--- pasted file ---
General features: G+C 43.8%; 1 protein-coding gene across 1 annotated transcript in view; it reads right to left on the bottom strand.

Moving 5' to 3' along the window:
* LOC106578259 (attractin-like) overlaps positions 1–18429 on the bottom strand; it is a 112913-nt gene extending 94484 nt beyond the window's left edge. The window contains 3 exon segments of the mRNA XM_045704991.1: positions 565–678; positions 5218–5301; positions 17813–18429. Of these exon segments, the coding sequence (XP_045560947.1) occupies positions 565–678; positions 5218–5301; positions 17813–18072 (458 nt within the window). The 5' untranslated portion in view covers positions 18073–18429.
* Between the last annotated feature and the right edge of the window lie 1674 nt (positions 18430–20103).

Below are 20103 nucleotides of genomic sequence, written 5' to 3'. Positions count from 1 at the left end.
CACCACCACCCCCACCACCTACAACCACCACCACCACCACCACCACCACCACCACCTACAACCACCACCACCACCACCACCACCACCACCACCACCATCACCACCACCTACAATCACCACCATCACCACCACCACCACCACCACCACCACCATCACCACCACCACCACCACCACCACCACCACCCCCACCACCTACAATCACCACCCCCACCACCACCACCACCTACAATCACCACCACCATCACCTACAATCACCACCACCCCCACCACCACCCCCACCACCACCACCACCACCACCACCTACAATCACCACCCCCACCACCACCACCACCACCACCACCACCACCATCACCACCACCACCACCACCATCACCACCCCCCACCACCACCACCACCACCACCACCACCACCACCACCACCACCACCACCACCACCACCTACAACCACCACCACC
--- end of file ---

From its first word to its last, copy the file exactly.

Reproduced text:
General features: G+C 43.8%; 1 protein-coding gene across 1 annotated transcript in view; it reads right to left on the bottom strand.

Moving 5' to 3' along the window:
* LOC106578259 (attractin-like) overlaps positions 1–18429 on the bottom strand; it is a 112913-nt gene extending 94484 nt beyond the window's left edge. The window contains 3 exon segments of the mRNA XM_045704991.1: positions 565–678; positions 5218–5301; positions 17813–18429. Of these exon segments, the coding sequence (XP_045560947.1) occupies positions 565–678; positions 5218–5301; positions 17813–18072 (458 nt within the window). The 5' untranslated portion in view covers positions 18073–18429.
* Between the last annotated feature and the right edge of the window lie 1674 nt (positions 18430–20103).

Below are 20103 nucleotides of genomic sequence, written 5' to 3'. Positions count from 1 at the left end.
CACCACCACCCCCACCACCTACAACCACCACCACCACCACCACCACCACCACCACCTACAACCACCACCACCACCACCACCACCACCACCACCACCATCACCACCACCTACAATCACCACCATCACCACCACCACCACCACCACCACCACCATCACCACCACCACCACCACCACCACCACCACCCCCACCACCTACAATCACCACCCCCACCACCACCACCACCTACAATCACCACCACCATCACCTACAATCACCACCACCCCCACCACCACCCCCACCACCACCACCACCACCACCACCTACAATCACCACCCCCACCACCACCACCACCACCACCACCACCACCATCACCACCACCACCACCACCATCACCACCCCCCACCACCACCACCACCACCACCACCACCACCACCACCACCACCACCACCACCACCACCTACAACCACCACCACC